When it comes to engaging in global health through partnerships, a patchwork of charitable donations and support from philanthropic and commercial sources all provide vital funding. But the lion share of funding is currently provided by DFID through the Health Partnership Scheme. The report commends HPS but it also says that its level of funding is but ‘a drop in the ocean’. There is clearly an appetite for more partnerships that can demonstrate value so shouldn’t we be lobbying DFID right now for a higher level of funding to allow partnerships to flourish beyond 2017 when HPS is currently due to end?

These are exciting times we live in as Healthcare UK and UK Trade and Industry look to markets overseas to export the UK’s healthcare knowledge and expertise. And as profits from these commercial partnerships begin to flow and we continue to understand more and more the value to the UK’s health sector of voluntarily engaging in global health isn’t the time now right for us to explore the relationship between commercial partnerships and voluntary health partnerships and how they can mutually support one another?

As for policy change where to begin? In terms of direction from the top, there has been some progress. Even though Engaging in GlobalHealth is guidance rather than policy it does provide solid foundations to work from. And earlier this year a new clause supporting voluntary engagement in global health by the UK workforce was included in the refreshed Mandate from the Department of Health to Health Education England. But what is notable is the absence of anything similar in the government’s Mandate to NHS England. This is worrying. Shouldn’t we be calling for support for engaging in global health from NHS England? I think we should for if the de facto system manager of our health service has nothing to say on the matter then doesn’t this legitimise inaction and insularity?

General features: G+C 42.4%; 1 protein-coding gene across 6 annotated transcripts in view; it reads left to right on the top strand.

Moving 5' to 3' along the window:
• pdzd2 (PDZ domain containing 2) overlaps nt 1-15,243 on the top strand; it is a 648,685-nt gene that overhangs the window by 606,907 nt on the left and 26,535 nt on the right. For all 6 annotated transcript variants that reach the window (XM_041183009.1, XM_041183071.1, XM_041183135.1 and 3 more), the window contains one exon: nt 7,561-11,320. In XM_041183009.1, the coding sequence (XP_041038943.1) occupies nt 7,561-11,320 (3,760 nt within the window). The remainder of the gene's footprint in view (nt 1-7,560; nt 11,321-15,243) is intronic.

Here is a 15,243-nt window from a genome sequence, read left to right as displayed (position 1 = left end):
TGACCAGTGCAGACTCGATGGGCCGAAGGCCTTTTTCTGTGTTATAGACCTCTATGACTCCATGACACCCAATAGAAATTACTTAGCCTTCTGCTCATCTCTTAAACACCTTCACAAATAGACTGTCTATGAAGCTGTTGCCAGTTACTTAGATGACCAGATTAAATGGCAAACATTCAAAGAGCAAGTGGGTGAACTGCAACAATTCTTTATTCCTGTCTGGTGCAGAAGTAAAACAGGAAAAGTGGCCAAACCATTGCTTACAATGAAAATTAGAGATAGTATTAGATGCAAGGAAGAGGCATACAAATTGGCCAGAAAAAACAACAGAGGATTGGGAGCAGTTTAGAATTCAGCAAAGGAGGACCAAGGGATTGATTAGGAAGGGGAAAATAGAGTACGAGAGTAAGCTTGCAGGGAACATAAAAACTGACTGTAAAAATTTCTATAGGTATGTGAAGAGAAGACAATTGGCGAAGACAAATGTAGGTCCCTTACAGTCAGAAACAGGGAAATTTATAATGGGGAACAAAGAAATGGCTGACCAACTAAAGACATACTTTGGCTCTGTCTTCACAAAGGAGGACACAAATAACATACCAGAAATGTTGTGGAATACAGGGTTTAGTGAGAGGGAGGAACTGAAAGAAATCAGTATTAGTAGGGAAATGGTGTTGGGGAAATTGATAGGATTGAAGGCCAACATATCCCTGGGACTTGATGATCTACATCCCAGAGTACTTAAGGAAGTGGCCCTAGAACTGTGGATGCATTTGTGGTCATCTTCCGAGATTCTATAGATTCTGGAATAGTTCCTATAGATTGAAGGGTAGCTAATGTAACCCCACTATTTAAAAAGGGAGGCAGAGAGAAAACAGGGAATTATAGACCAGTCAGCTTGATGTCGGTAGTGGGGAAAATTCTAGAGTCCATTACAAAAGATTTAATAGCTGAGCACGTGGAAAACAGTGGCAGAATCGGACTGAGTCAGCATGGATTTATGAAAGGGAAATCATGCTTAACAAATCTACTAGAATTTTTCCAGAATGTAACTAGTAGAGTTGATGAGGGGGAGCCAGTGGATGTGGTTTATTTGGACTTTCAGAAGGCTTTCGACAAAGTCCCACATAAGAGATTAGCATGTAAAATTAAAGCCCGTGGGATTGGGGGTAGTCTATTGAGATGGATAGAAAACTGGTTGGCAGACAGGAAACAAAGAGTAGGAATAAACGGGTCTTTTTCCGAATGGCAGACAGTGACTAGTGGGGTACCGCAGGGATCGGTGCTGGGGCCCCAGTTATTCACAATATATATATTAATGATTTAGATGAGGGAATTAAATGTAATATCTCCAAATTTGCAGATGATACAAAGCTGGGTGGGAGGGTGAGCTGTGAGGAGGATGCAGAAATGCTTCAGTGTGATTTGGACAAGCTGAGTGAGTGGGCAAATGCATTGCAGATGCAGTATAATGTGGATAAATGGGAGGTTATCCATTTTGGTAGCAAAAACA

But what about more practical measures? I’m delighted to report that Health Education England and NHS Employers are working on a Continuing Professional Development toolkit that will help all those who volunteer overseas to reflect on and evidence the competencies they gain whilst volunteering. And we at THET are keen to study how this is received at appraisals when NHS employees return to the UK. We know, anecdotally at least, that lots of good comes from volunteering but we also really want hard evidence to put to bed once and for all the concern that the NHS is losing vital skills and gaining nothing in return. This is a big task so wouldn’t it be great if Local Education and Training Boards helped to roll this initiative out to help to really embed it across the health service?

A final thought. Model policy examples aren’t always necessarily eye catching but my gaze keeps drifting back to the one developed by NHS Employers in conjunction with the Ministry of Defence for NHS employees who are also members of the reserve forces. This particular Model Policy Example manages to tackle the many issues as well as offer solutions and it packages it all up neatly in the one document. I wonder whether we should be pushing for something similar for international volunteering?